Miami-Dade County

Can public art make people in Miami-Dade care about climate change?

Misael Soto - Flood relief

SEA LEVEL RISE, commissioned by Miami-Dade Art in Public Places and the John & James L. Knight Foundation, provides opportunities for selected artists to create temporary, site-specific artworks that explore this climate change crisis during 2017-
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SEA LEVEL RISE, commissioned by Miami-Dade Art in Public Places and the John & James L. Knight Foundation, provides opportunities for selected artists to create temporary, site-specific artworks that explore this climate change crisis during 2017-

If all goes well, Miami-Dade County residents could see more art in their communities, and it’ll all be focused on climate change.

The county is one of 14 finalists for the Bloomberg Philanthropies Public Art Challenge, which will award at least three winning cities up to $1 million to support a series of themed art installations. Miami-Dade hopes its proposal for “Climate Sync Miami” will take home the prize money in October.

“We certainly are hoping it’s a way to draw attention to climate change and how it will practically affect people day to day,” said Amanda Sanfilippo, curator for art in public places.

Miami-Dade, one of the communities most at risk from rising seas, is no stranger to public art focused on climate change.

In 2017, the county’s Art in Public Places department had a year-long exhibit called SEA LEVEL RISE focused on the effects of rising seas on the vulnerable coastal community. One memorable installation involved a series of pumps — the kind that keep Miami Beach’s streets dry — in Miami’s Museum Park to suck in water from Biscayne Bay and spray it back into the water in a fountain-type display.

“We wanted to really amplify and build upon what we did there,” said Sanfilippo.

If Miami-Dade wins, the plan is to create eight to 12 installations in 10 spots (parks, libraries or transportation locations) throughout the county for 18 months. Those installations could be semi-permanent, like the pump installation, or more temporary, like an event or performance.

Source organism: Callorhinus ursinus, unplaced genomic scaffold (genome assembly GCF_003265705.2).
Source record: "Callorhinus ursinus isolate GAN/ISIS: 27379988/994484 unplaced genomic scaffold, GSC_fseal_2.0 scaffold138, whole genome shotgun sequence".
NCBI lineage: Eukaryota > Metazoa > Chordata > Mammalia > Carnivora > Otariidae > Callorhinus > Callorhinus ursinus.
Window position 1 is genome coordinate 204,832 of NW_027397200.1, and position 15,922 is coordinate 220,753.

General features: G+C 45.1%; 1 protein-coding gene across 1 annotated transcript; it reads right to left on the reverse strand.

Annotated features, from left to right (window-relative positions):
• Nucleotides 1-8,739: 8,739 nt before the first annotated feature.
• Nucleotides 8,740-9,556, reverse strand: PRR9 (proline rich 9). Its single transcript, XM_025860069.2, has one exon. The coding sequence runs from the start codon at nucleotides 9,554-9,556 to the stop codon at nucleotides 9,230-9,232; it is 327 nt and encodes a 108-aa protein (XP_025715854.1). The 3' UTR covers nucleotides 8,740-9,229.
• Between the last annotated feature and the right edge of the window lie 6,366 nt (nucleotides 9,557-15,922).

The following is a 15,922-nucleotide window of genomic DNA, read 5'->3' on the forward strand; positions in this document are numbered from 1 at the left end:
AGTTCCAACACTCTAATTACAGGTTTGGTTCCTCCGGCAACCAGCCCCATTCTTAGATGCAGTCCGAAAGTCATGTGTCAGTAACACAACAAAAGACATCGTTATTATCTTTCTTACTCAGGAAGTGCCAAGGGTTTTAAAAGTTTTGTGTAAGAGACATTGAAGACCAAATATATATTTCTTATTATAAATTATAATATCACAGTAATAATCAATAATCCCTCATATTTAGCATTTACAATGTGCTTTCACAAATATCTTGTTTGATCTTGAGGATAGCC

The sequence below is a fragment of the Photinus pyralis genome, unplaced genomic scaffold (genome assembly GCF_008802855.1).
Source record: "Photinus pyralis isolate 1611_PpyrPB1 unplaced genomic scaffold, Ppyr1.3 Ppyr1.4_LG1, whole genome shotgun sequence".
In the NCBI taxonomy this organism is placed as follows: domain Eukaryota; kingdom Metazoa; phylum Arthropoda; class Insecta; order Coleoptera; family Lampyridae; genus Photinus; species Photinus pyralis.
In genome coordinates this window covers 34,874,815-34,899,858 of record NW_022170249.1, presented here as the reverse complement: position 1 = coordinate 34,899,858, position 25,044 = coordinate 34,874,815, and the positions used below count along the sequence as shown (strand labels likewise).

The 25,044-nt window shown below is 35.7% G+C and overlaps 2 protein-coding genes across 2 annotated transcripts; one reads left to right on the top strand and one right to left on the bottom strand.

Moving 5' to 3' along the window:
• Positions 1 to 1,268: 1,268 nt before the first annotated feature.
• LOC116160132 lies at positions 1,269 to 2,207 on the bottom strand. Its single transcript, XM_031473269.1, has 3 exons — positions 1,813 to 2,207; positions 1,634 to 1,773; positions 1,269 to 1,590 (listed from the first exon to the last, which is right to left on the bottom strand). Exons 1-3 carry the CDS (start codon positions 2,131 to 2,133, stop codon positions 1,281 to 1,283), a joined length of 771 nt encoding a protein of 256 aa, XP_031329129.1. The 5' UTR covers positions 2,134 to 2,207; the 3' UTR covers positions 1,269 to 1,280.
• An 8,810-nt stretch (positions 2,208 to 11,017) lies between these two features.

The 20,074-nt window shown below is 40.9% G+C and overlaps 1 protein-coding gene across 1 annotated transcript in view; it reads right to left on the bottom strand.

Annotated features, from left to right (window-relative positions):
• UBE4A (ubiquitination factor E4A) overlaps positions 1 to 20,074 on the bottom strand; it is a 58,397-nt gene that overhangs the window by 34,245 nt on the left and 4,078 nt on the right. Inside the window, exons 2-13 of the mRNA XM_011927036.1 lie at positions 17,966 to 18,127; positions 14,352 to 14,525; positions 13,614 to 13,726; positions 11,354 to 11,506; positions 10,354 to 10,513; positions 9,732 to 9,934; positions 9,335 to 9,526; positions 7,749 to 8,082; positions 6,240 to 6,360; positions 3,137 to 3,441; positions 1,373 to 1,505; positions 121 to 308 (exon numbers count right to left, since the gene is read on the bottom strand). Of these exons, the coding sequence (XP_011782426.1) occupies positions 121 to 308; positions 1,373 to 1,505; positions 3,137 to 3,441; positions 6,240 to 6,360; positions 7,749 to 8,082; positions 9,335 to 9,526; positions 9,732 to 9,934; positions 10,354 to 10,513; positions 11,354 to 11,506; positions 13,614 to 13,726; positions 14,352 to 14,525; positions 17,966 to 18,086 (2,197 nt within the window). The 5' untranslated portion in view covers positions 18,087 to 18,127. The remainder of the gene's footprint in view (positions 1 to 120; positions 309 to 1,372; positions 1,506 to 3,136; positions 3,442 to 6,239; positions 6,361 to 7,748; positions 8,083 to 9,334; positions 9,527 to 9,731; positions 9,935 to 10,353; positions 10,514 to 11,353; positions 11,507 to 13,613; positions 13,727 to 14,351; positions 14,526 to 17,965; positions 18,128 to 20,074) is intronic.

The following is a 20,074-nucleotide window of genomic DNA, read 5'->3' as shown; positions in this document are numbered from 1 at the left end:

Sanfilippo said her team focused on the “important civic issue” of climate change as a topic because it’s part of the city’s mission to brand itself as resilient and ready to weather the incoming changes as seas rise and climate changes.

She was quick to note that the art would also serve to “challenge misinformation” about climate change and would have a positive spin on addressing the challenges that lie ahead.

“We don’t want to discourage investment in our area in the real estate community,” she said. “But we want to be prepared.”

The county isn’t the only municipality in South Florida looking at art as a way to interest residents in climate change. Miami Beach has an Art in Public Life resident, visual artist Miseal Soto.

Soto, the artist behind the pump installation at Museum Park, is embedded with the city and plans to produce public art about sea level rise.

“This residency is a way for me, an artist, to get into the room with those who are making the decisions that affect people on the ground daily and contribute in multiple ways, primarily through my art,” Soto said in a press release from the city.

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